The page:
Criminal Laws

Last updated May, 2010

Criminal Penalties and Procedures

Legislation should provide both a civil remedy and criminal penalties for dowry-related violence. While orders for protection limit the defendant's conduct; criminal sanctions label that conduct as wrong. See: Orders for Protection, StopVAW, The Advocates for Human Rights. Legislation should impose penalties for all acts of domestic and dowry-related violence, including those involving low-level injuries. A 2009 study entitled Practical Implications of Current Domestic Violence Research: For Law Enforcement, Prosecutors and Judges reported that enhanced penalties significantly reduced re-arrest rates for domestic violence offenses. p. 52

Offenses such as assault, threats of assault, criminal sexual conduct, interference with an emergency call, forced eviction, false imprisonment, and willful deprivation of basic human needs, such as food and clothing when they occur between the woman and her husband or her in-laws all constitute dowry-related violence. Legislation should state that payment of bride price or non-payment of dowry are not defenses to charges of domestic or dowry-related violence. Dowry-related offenses should be non-compoundable and be non-bailable where high-level injuries or lethality indicators are present. Legislation should prohibit the granting of anticipatory bail in these dowry cases.

Legislation should criminalize other acts of violence, such as domestic assault by stove burning and assaults with corrosive or other substances. Legislation should impose higher penalties that reflect the lethality of such offenses. The UN DAW Expert Group Meeting in its report on Good Practices in Legislation on “Harmful Practices against Women” (2009) recommends establishing a specific offence for acid attacks, defining it as “any act of violence perpetrated through an assault using acid,” and criminalizing the unlicensed sale of any type of acid (Sections 3.3.6.1, 3.3.6.2). The report also defines “stove burning” as a case where “a woman is injured or dies as a result of harm inflicted through the use of fire, kerosene oil or other stove-related matter” and recommends establishing a specific crime of stove burning (Sections 3.3.5.1, 3.3.5.2. For example, Bangladesh’s Prevention of Oppression Against Women and Children Act 2000 punishes offences by corrosive or other substances (Article 4).). Minnesota has created a separate offense for domestic violence by strangulation (MN Statute 609.2247), making it a felony.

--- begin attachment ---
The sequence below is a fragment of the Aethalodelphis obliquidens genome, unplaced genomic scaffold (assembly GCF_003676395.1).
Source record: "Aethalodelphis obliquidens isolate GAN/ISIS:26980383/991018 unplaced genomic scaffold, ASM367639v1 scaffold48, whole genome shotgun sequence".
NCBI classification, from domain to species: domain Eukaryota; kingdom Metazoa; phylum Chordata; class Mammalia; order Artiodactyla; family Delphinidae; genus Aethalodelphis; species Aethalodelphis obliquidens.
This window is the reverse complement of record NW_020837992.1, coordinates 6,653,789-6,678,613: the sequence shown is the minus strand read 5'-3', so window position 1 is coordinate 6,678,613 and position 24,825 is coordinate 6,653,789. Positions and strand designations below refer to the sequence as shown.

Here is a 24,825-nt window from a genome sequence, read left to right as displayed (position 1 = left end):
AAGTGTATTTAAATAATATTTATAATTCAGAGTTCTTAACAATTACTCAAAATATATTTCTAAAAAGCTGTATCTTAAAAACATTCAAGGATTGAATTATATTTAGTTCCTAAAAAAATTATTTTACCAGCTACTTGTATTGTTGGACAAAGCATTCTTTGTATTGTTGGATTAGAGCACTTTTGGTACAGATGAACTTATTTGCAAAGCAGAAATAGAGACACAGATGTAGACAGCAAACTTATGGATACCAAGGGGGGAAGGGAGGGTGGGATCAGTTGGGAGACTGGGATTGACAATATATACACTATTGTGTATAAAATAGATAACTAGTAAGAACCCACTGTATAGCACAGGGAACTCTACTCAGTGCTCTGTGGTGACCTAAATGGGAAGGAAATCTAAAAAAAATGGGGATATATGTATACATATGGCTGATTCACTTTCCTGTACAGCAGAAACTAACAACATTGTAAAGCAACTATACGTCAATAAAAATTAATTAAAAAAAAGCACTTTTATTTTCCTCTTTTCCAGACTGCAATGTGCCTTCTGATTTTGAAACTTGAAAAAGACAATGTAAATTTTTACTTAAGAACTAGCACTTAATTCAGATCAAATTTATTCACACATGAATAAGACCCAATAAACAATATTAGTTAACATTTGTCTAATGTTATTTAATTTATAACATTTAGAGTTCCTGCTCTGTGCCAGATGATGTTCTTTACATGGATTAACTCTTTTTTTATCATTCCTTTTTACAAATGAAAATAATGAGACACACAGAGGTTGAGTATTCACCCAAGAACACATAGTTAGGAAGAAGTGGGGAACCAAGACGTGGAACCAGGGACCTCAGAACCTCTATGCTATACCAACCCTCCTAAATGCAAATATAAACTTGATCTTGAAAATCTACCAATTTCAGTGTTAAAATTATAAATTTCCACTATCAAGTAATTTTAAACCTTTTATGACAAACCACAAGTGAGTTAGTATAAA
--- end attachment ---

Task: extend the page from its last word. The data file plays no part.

Legislation should criminalize illegal demands for dowry by making it a specific offense or through an extortion or other clause. India’s Penal Code contains a provision, entitled Criminal Breach of Trust:

“Whoever, being in any manner entrusted with property, or with any dominion over property, dishonestly misappropriates or converts to his own use that property, or dishonestly uses or disposes of that property in violation of any direction of law prescribing the mode in which such trust is to be discharged, or of any legal contract, express or implied, which he has made touching the discharge of such trust, or wilfully suffers any other person so to do, commits "criminal breach of trust.””

Legislation should also create offenses that involve both violence and extortion to reflect the economic nature of dowry-related violence or designate extortion/dowry demands as an aggravating factor for sentencing purposes in criminal domestic assault. Extortion statutes should include provisions that focus both on intentional infliction of fear of injury (emotional distress), as well as actual infliction of injury (physical assault). See: Section on Addressing dowry-related violence through criminalization of dowry demands.